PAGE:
The text in red underline is a fairly obvious later interpolation (even, it would seem, by the apologetic Tektonics [t1]). The passage was not mentioned by Clement of Alexandria (150-215 CE) or - as we will see below - by Origen (150-215 CE). The passage was first mentioned by Eusebius, in 324 CE, and the forgery is believed to date from around that time. [sb]
F.F. Bruce suggested that the original text may have read:
"Now there arose at this time a source of further trouble in one Jesus, a wise man who performed surprising works, a teacher of men who gladly welcome strange things. He led away many Jews, and also many of the Gentiles. He was the so-called Christ. When Pilate, acting on information supplied by the chief men around us, condemned him to the cross, those who had attached themselves to him at first did not cease to cause trouble, and the tribe of Christians, which has taken this name from him is not extinct even today." [ff]
However, there is no evidence from any extant versions of Josephus to support this speculation.
A further point of interest is the reference by Josephus a few passages later in Antiquities 18.4.6 to an identifiable date:
"About this time it was that Philip, Herod's brother, departed this life, in the twentieth year of the reign of Tiberius..." [ja]
Since Tiberius reigned from c. 14-37 CE, and Herod Antipas's brother died in 34 CE, this seems to date the "Testimonium Flavianum" account to c. 34 CE, the given date of Christ's death. However, Josephus also dates the death of John The Baptist to 36 CE - so someone's choronology must be wrong somewhere! [pj]
"...Festus was now dead, and Albinus was but upon the road; so he assembled the sanhedrim of judges, and brought before them the brother of Jesus, who was called Christ, whose name was James..." [j2]
A common but uncertain objection to the veracity of this passage is the claim that it would be unusual for a first century Jewish writer to refer to anyone as "Christ" ("Messiah") - especially without some sort of prior explanation or introduction to the character.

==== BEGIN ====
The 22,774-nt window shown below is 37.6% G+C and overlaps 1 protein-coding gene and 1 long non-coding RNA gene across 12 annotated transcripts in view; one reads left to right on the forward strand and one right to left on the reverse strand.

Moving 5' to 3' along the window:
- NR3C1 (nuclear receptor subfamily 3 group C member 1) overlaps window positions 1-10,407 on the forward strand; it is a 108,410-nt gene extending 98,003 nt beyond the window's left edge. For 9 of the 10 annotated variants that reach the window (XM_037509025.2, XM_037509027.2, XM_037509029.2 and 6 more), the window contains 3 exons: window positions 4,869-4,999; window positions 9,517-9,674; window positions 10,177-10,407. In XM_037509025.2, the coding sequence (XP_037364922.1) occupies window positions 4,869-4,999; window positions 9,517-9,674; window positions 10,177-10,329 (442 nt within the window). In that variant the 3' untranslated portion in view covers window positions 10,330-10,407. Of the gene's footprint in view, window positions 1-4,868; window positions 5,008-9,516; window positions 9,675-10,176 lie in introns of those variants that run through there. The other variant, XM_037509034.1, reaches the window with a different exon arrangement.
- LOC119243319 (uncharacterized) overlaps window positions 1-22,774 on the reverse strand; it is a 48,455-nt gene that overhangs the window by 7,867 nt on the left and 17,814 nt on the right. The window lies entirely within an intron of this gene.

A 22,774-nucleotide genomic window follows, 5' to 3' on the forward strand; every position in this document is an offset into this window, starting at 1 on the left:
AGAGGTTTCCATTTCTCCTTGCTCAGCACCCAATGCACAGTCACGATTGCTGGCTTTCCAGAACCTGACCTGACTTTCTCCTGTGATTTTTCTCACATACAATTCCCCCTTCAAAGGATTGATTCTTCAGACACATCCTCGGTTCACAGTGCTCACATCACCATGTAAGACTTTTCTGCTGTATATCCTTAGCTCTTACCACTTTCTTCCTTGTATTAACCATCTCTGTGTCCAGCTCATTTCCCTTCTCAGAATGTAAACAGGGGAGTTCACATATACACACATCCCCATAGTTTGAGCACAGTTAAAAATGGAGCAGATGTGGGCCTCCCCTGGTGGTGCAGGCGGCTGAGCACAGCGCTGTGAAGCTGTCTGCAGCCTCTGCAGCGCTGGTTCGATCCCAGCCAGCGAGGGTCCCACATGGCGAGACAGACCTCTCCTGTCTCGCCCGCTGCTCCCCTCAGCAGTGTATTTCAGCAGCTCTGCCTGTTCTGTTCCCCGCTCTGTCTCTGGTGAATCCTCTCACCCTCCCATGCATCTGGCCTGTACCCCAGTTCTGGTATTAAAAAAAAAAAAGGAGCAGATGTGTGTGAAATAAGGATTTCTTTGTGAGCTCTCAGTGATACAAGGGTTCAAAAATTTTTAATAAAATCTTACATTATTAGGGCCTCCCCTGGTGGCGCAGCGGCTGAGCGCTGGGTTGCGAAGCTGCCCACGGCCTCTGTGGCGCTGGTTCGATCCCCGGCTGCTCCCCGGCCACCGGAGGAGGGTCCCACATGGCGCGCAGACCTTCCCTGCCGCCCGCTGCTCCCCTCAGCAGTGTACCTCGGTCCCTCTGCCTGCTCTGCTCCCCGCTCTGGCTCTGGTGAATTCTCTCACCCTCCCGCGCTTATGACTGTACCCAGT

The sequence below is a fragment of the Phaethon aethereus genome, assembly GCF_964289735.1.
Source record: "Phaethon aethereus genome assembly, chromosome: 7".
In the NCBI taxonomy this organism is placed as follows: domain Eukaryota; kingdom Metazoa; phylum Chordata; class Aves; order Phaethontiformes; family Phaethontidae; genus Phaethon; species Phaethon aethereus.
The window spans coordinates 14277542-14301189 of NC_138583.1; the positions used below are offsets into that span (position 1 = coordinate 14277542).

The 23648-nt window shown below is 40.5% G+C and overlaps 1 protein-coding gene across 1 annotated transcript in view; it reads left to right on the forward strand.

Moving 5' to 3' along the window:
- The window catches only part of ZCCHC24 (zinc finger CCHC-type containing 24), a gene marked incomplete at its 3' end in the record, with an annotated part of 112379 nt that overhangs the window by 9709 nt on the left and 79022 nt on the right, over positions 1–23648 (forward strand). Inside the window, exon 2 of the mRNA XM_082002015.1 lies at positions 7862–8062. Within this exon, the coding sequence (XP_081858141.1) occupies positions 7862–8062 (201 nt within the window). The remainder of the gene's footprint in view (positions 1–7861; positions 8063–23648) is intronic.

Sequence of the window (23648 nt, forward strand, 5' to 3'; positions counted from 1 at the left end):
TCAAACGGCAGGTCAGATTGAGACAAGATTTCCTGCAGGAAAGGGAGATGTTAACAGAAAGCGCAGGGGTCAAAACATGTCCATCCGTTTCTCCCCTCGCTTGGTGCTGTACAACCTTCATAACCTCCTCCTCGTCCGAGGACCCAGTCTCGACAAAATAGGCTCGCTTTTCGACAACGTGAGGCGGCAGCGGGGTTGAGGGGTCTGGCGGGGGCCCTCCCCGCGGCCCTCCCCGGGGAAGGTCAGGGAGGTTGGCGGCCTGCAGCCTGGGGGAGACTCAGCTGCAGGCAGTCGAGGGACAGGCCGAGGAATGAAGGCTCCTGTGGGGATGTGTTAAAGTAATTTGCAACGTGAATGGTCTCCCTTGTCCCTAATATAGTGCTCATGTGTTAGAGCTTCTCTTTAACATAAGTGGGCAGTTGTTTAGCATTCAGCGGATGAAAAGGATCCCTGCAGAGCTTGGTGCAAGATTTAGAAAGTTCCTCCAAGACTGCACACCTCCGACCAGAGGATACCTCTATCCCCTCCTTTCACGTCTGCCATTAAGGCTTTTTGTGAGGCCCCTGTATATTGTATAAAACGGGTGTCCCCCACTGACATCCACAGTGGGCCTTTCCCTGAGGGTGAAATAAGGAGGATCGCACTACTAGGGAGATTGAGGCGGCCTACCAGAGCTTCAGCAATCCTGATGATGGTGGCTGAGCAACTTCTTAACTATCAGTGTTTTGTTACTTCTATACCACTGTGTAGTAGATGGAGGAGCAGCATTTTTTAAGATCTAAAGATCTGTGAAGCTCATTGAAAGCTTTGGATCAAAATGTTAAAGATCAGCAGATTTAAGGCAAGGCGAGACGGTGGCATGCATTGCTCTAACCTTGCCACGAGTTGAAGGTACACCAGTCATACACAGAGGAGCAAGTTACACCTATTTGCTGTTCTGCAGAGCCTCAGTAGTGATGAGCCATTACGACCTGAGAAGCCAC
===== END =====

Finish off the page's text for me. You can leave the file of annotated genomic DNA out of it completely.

A further objection comes from the translation of the words "who was called Christ". Some commentators insist the original Greek says "him called Christ" - exactly the same formation used to describe Jesus throughout the New Testament and in other Christian writings [we]. (Apologetic writers, however, deny that this usage would be unusual for Josephus [tk].)
On the whole, the available evidence seems inconclusive. [ij] But since Origen did not actually quote from Josephus, is it possible that he made some sort of mistake?
Many second century writers may only have had fragments of Josephus's works [tj].
Jesus was a common name in the first Century. Josephus refers to Jesuses throughout his works.
It would take the smallest of changes by Christian scribes to change a reference to some other Jesus to "who was called Christ".
There must have been a great many Jameses who had brothers called Jesus.... Or, it could have referred to James as a follower of the nascent Christian sect.
Origen himself says that Christians regarded James as the brother of Jesus. The exact relationship between James and Jesus is not definately known [ba].
In summary, I would submit that we cannot be reasonably certain that this passage is genuine.
However, this conclusion cannot be certain. Some scholars claim out that the Early Church fathers themselves were either silent on the historical existence of Jesus, or having to argue for it. And even if, as is most likely, Jesus was a real person, we know very little about him for certain. As the second century pagan Celsus wrote:
"It is clear to me that the writings of the christians are a lie, and that your fables are not well-enough constructed to conceal this monstrous fiction: I have even heard that some of your interpreters, as if they had just come out of a tavern, are onto the inconsistencies and, pen in hand, alter the originals writings, three, four and several more times over in order to be able to deny the contradictions in the face of criticism." [tc]
Indeed, the first several centuries of Christianity were riven with heresies on the supposed different "natures" of Christ and God. [ch]